The teen birth rate in the U.S. is the lowest it’s been in 70 years, according to new data released by the Centers for Disease Control and Prevention. The year of 2011 saw about 330,000 teen births, which is 8 percent lower than the previous year and the lowest for a single year since 1946. The 2011 numbers also reveal that the overall downward trend in teen births that began in 1991 continues. While some economists think it’s great that the teen birth rate continues to decline, they warn not to get too excited since the ailing economy seems like a likely cause — and the teen birth rate could start increasing once the labor market bounces back.
The University of Maryland’s Associate Professor of Economics, Melissa Kearney, sees a correlation between “really high unemployment” and a lower teen birth rate. It’s hard to pinpoint exactly why high unemployment would affect the birth rate for teens specifically, but she has some theories. “It’s easier to think about a married couple in their thirties delaying child birth by a year or half a year,” she told BuzzFeed Shift. “A lot of these teens are 18, 19 years old, and it’s feasible that they might think it’s harder for them to support a baby. It might be harder for them to get financial support from their parents if their parents are out of work.”
Though research has come out linking declining teen birth rate to policy changes, Kearney says she and her research partner haven’t found any recent ones that would explain the significant decades-long decline. “When we see these announcements that the teen birth rate is down, advocates like to attribute it to their policy” — like abstinence education or comprehensive sex ed in schools, for instance, she notes. But the only policy that matters for the teen birth rate, Kearney has found, is Medicaid benefits. “More and more girls can get family planning free through Medicaid even if they don’t qualify for Medicaid insurance,” she pointed out. And that reduces unplanned teen pregnancies, even though the effect is small.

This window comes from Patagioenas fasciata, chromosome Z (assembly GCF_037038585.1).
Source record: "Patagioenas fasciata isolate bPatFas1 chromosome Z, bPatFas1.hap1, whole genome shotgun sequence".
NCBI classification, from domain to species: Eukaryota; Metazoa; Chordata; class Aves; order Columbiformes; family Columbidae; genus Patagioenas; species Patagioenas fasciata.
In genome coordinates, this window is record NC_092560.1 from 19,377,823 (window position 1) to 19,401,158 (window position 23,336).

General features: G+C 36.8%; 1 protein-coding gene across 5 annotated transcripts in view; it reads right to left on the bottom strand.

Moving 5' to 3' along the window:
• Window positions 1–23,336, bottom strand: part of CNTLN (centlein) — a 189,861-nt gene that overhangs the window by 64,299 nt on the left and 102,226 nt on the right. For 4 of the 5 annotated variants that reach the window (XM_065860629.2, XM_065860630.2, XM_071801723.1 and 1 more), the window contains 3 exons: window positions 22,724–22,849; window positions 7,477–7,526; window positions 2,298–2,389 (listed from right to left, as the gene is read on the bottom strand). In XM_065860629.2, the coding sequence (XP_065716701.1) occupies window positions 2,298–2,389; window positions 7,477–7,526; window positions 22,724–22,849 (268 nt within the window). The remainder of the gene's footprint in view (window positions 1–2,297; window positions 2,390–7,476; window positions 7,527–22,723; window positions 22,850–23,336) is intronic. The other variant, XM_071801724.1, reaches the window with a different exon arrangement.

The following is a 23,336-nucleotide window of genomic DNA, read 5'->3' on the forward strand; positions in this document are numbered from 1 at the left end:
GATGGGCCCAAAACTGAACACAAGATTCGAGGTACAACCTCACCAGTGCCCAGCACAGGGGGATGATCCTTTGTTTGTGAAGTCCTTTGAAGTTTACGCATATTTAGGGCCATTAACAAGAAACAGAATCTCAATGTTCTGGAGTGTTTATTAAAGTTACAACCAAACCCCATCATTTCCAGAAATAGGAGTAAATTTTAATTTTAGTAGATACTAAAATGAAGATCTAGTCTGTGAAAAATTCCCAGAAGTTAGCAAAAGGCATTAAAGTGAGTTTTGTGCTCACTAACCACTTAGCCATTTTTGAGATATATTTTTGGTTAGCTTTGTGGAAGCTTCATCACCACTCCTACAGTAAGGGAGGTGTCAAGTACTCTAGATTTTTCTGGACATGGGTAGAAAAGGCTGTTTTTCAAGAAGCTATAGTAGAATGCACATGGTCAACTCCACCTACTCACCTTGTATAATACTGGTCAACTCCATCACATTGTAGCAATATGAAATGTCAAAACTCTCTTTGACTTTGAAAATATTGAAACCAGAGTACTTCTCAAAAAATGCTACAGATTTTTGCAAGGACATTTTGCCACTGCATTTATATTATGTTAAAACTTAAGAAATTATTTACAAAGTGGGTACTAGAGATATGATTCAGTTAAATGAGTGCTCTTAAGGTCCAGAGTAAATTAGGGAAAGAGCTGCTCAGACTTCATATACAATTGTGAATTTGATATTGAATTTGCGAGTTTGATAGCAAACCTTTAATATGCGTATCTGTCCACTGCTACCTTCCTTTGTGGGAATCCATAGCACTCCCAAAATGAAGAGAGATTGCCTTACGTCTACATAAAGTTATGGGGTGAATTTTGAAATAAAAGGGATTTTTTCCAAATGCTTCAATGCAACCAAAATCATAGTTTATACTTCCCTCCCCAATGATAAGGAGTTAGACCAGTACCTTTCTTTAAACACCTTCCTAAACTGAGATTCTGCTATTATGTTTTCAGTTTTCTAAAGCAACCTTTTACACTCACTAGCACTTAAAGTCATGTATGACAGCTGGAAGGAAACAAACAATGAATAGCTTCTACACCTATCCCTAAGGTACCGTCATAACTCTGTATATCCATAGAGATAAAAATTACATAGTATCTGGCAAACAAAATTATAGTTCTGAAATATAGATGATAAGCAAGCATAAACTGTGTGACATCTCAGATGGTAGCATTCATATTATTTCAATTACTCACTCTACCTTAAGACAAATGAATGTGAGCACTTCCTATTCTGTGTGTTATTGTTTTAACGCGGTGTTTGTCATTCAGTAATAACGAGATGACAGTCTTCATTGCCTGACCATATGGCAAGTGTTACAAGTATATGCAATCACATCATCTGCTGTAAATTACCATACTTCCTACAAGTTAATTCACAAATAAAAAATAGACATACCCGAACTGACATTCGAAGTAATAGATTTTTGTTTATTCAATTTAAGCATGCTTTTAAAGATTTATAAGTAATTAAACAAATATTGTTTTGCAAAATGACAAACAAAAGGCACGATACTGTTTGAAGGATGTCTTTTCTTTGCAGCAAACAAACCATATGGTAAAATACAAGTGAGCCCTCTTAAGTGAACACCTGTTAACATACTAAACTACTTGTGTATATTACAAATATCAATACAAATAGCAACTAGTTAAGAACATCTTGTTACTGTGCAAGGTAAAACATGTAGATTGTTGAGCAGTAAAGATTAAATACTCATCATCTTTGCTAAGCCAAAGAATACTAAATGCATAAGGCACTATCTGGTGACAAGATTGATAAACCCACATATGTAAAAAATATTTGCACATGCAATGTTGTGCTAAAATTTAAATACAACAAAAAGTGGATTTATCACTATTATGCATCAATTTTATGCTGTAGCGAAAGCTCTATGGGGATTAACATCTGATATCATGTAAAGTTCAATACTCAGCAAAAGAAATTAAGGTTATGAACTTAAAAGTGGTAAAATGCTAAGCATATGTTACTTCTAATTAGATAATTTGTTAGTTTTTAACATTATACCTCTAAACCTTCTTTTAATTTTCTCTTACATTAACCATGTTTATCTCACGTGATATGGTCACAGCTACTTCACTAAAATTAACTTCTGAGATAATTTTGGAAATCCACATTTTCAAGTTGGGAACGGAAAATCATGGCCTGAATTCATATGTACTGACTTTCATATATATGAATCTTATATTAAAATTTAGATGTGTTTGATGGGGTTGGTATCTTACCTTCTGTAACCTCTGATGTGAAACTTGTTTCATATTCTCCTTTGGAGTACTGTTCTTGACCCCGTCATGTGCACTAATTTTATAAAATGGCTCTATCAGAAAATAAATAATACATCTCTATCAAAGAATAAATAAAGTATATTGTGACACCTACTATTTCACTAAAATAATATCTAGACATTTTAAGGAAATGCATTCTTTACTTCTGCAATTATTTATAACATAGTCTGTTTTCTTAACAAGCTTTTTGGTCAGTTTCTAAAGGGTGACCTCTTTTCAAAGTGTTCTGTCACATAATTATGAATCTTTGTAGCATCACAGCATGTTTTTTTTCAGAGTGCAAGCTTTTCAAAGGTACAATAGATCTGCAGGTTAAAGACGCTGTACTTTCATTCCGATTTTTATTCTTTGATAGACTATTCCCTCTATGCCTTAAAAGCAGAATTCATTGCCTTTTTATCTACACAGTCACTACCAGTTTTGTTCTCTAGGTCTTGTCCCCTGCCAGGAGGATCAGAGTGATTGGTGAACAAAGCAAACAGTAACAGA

Kearney finds connections between Obamacare and declining teen birth rates “absurd.” “That’s about requiring health insurance coverage to cover contraception, which is so different from expanding Medicaid,” she notes. “If you take a middle income woman paying for contraception, if she has a copay and she pays her copay and now it’s free, we’re going to see no change in behavior. The reason we see a change in contraception use or behavior for poor teens is because they aren’t paying for it for themselves.”
Another way Kearney and her colleagues know policy isn’t affecting the birth rate significantly is because the short-term steep decline and longterm slower decline aren’t just U.S.-specific — the U.K. and Canada have seen similar patterns.
A paper co-authored by Kearney that came out earlier this year connected income inequality (between the poor and middle class, not the poor or middle class and highest income Americans) to high teen birth rates, especially in states like Texas, Misssissippi, and Minnesota where this gap is persistently large. But she says this is a different phenomenon from the declining birth rate across the country. And even though the birth rate is down for all Americans but teens in particular, the U.S. still has the one of the highest rates of teen births for a developed nation, which should remain a concern.